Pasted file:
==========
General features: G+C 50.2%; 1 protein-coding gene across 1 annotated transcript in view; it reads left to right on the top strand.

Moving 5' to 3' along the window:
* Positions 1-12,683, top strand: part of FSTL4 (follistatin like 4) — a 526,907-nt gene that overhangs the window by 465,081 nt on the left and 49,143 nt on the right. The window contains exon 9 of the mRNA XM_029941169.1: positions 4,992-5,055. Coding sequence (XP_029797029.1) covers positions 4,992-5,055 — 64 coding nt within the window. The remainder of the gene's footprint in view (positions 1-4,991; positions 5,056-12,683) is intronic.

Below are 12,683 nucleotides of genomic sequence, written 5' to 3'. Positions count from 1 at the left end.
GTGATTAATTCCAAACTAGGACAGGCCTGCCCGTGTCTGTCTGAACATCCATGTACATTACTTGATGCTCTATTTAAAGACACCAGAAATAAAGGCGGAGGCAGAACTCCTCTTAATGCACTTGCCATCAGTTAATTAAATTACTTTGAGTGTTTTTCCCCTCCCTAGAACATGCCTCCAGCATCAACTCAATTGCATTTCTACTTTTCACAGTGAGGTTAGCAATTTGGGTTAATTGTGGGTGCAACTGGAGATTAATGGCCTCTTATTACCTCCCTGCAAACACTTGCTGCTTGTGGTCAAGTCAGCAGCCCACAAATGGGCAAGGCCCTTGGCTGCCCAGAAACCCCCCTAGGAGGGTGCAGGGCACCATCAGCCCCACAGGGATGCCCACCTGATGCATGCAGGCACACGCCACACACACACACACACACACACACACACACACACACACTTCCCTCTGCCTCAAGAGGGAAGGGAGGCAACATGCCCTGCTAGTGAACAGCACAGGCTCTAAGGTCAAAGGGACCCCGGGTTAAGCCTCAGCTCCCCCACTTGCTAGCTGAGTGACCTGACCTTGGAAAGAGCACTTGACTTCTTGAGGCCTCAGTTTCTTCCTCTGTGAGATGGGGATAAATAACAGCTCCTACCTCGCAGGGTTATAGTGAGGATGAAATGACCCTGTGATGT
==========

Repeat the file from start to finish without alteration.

General features: G+C 50.2%; 1 protein-coding gene across 1 annotated transcript in view; it reads left to right on the top strand.

Moving 5' to 3' along the window:
* Positions 1-12,683, top strand: part of FSTL4 (follistatin like 4) — a 526,907-nt gene that overhangs the window by 465,081 nt on the left and 49,143 nt on the right. The window contains exon 9 of the mRNA XM_029941169.1: positions 4,992-5,055. Coding sequence (XP_029797029.1) covers positions 4,992-5,055 — 64 coding nt within the window. The remainder of the gene's footprint in view (positions 1-4,991; positions 5,056-12,683) is intronic.

Below are 12,683 nucleotides of genomic sequence, written 5' to 3'. Positions count from 1 at the left end.
GTGATTAATTCCAAACTAGGACAGGCCTGCCCGTGTCTGTCTGAACATCCATGTACATTACTTGATGCTCTATTTAAAGACACCAGAAATAAAGGCGGAGGCAGAACTCCTCTTAATGCACTTGCCATCAGTTAATTAAATTACTTTGAGTGTTTTTCCCCTCCCTAGAACATGCCTCCAGCATCAACTCAATTGCATTTCTACTTTTCACAGTGAGGTTAGCAATTTGGGTTAATTGTGGGTGCAACTGGAGATTAATGGCCTCTTATTACCTCCCTGCAAACACTTGCTGCTTGTGGTCAAGTCAGCAGCCCACAAATGGGCAAGGCCCTTGGCTGCCCAGAAACCCCCCTAGGAGGGTGCAGGGCACCATCAGCCCCACAGGGATGCCCACCTGATGCATGCAGGCACACGCCACACACACACACACACACACACACACACACACACACACTTCCCTCTGCCTCAAGAGGGAAGGGAGGCAACATGCCCTGCTAGTGAACAGCACAGGCTCTAAGGTCAAAGGGACCCCGGGTTAAGCCTCAGCTCCCCCACTTGCTAGCTGAGTGACCTGACCTTGGAAAGAGCACTTGACTTCTTGAGGCCTCAGTTTCTTCCTCTGTGAGATGGGGATAAATAACAGCTCCTACCTCGCAGGGTTATAGTGAGGATGAAATGACCCTGTGATGT